Teaching Tips: Classroom Assessment

Increasing emphasis is being placed on assessment, and many faculty are looking for evaluation practices that extend beyond giving a mid-term and final exam. In particular the concept of non-graded classroom assessment is gaining traction. In their book Classroom Assessment Techniques, Thomas Angelo and Patricia Cross (Jossey-Bass, 1993) stress the importance of student evaluation that is “learner-centered, teacher-directed, mutually beneficial, formative, context-specific, ongoing, and firmly rooted in good practice.”

Students in a classroom.

While the authors describe in detail numerous techniques for ascertaining in a timely manner whether or not students are learning what is being taught, here are several quick and easy to implement methods:


The Minute Paper: At an appropriate break, ask students to answer on paper a specific question pertaining to what has just been taught. After a minute or two, collect the papers for review after class, or, to promote class interaction, ask students to pair off and discuss their responses. After a few minutes, call on a few students to report their answers and results of discussion. If papers are turned in, there is value to both the anonymous and the signed approach. Grading, however, is not the point; this is a way to gather information about the effectiveness of teaching and learning.

In Class Survey: Think of this as a short, non-graded pop quiz. Pass out a prepared set of questions, or have students provide answers on their own paper to questions on a PowerPoint/Keynote slide. Focus on a few key concepts. Again, the idea is to assess whether students understand what is being taught.

Exit Ticket: Select one of the following items and near the end of class ask your students to write on a sheet of paper 1) a question they have that didn’t get answered, 2) a concept or problem that they didn’t understand, 3) a bullet list of the major points covered in class, or 4) a specific question to access their learning. Students must hand in the paper to exit class. Allow anonymous response so that students will answer honestly. If you do this regularly, you may want to put the exit ticket question on your final PowerPoint/Keynote slide.

Tools that can help with assessment

Classroom polling devices (a.k.a. clickers) offer an excellent means of obtaining evidence of student learning. See http://www.cer.jhu.edu/clickers.html for information about the in-class voting system used at JHU. Faculty who are interested in learning more should contact Brian Cole in the CER.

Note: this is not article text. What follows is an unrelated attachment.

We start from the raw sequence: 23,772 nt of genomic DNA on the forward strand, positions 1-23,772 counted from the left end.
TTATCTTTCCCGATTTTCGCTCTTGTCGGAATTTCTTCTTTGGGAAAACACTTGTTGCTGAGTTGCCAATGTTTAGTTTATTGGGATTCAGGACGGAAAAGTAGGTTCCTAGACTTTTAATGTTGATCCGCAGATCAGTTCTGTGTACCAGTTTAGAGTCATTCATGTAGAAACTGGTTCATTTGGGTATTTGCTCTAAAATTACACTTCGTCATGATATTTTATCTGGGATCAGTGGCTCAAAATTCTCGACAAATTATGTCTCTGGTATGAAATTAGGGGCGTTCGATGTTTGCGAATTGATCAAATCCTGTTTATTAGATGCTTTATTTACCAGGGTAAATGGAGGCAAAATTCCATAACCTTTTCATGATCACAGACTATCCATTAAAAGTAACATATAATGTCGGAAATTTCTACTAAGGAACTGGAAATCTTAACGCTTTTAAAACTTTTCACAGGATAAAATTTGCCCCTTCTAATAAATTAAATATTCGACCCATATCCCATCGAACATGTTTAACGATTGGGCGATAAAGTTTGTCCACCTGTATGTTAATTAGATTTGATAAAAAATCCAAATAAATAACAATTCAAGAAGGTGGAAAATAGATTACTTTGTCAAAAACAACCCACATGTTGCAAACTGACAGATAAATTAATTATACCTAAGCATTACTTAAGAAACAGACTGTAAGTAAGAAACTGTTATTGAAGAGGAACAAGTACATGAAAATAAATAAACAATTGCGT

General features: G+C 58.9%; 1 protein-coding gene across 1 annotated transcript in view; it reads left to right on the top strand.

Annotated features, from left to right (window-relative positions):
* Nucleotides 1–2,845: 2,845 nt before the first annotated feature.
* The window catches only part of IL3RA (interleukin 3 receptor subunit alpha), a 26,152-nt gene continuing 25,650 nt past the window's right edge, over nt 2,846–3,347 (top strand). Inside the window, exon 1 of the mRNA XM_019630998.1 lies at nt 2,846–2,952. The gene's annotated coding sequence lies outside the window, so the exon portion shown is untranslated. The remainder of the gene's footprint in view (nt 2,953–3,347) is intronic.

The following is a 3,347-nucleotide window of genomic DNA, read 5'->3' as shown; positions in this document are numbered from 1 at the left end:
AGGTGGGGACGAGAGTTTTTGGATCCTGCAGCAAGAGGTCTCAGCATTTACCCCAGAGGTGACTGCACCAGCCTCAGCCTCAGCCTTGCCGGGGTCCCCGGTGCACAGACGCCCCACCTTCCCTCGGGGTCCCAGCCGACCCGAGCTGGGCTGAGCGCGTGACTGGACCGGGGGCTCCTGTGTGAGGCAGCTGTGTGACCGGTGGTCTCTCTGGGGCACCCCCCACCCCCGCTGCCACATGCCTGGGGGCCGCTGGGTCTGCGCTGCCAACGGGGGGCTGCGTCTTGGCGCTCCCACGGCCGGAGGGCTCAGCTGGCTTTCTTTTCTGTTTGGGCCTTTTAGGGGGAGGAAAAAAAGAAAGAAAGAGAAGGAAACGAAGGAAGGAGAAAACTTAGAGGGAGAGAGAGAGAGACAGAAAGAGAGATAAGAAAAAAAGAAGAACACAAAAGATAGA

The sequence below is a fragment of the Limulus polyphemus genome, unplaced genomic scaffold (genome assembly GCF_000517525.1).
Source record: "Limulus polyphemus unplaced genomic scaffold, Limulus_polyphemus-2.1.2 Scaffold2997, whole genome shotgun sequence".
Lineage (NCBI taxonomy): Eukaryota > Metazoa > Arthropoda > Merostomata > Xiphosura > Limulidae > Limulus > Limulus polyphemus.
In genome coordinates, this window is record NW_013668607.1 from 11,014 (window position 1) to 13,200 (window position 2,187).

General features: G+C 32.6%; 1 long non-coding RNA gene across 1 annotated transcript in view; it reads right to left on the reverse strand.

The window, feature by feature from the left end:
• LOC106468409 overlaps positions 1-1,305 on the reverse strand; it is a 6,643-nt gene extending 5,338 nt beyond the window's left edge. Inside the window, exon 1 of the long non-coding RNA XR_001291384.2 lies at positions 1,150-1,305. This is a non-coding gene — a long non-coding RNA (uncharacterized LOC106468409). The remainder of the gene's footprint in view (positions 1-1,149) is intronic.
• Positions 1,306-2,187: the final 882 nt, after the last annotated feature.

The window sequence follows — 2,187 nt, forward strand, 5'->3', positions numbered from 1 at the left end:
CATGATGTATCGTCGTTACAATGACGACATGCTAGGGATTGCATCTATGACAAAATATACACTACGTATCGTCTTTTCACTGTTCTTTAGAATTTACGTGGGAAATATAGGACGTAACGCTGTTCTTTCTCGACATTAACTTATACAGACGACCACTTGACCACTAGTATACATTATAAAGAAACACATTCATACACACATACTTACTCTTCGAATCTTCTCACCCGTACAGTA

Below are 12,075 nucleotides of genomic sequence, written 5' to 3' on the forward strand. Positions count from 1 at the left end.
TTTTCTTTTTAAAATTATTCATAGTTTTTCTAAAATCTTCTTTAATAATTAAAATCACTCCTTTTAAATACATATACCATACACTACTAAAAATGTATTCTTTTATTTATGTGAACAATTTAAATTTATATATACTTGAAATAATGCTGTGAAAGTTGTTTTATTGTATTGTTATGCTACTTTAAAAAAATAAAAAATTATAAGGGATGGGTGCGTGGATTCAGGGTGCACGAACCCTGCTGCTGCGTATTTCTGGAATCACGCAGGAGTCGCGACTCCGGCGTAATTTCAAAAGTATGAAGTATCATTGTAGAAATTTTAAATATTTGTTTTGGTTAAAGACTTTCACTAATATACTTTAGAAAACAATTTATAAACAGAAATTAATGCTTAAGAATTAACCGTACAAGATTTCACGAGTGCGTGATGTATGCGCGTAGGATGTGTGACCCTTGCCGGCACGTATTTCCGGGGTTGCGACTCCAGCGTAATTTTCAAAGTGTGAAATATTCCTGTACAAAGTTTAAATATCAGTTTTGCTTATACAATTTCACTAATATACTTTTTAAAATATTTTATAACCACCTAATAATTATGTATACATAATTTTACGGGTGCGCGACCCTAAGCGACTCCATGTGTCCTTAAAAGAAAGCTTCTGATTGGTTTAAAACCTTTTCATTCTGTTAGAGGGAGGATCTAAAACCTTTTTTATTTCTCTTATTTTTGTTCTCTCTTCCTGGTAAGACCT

Faculty at the JHU School of Nursing have been piloting an online application called Course Canary to obtain student assessment data. Formative course evaluation surveys allow faculty to collect student feedback quickly and anonymously. A free account is available (offering two online surveys and two exit ticket surveys) at: https://coursecanary.com/.

Macie Hall, Senior Instructional Designer
Center for Educational Resources

Image source: Microsoft Clip Art


Welcome to The Innovative Instructor

After the Provost’s Gateway Sciences Initiative Symposium on Teaching Excellence in January 2012, faculty expressed interest in having an online space where ideas about innovative teaching could be collected and archived. As a resource for those teaching in any discipline, The Innovative Instructor blog will offer a variety of ideas about teaching excellence, instructional technology, and teaching as research.

The Innovative Instructor blog builds on a successful print series of the same name, which focuses on Pedagogy, Best Practices, and Technology. Blog posts will cover topics such as active learning, assessment, use of case studies in instruction, classroom management, instructional design, how to engage students, grading and feedback, collaborative learning, leading discussions, hybrid instruction, and teaching methods.

While initial posts will be written by staff members in the Center for Educational Resources (CER) and other Johns Hopkins teaching and learning centers, faculty, post docs, and graduate and undergraduate students are invited to serve as guest editors. If you have a teaching-related topic that you would like to share, please contact Macie Hall at macie.hall@jhu.edu. Or contact her if you have an issue or subject you’d like to see covered in a future post.

The CER is just one of the teaching support centers at Johns Hopkins University. Find a complete list under the Contact tab. The CER provides a variety of services for faculty in the Krieger School of Arts and Sciences and the Whiting School of Engineering. CER staff members meet with instructors to discuss digital course enhancements, manage the Technology Fellowship Program, collaborate with faculty on grant projects, and offer structured opportunities for faculty to learn about cutting edge educational innovations. The CER is also the home for the TA Training Institute and the institutional affiliation with the Center for Integration of Research, Teaching, and Learning (CIRTL). We offer a number of opportunities to prepare future faculty for teaching.

Whether you are faculty, future faculty, student, or staff interested in pedagogy, teaching with technology, or educational best practices, welcome to The Innovative Instructor.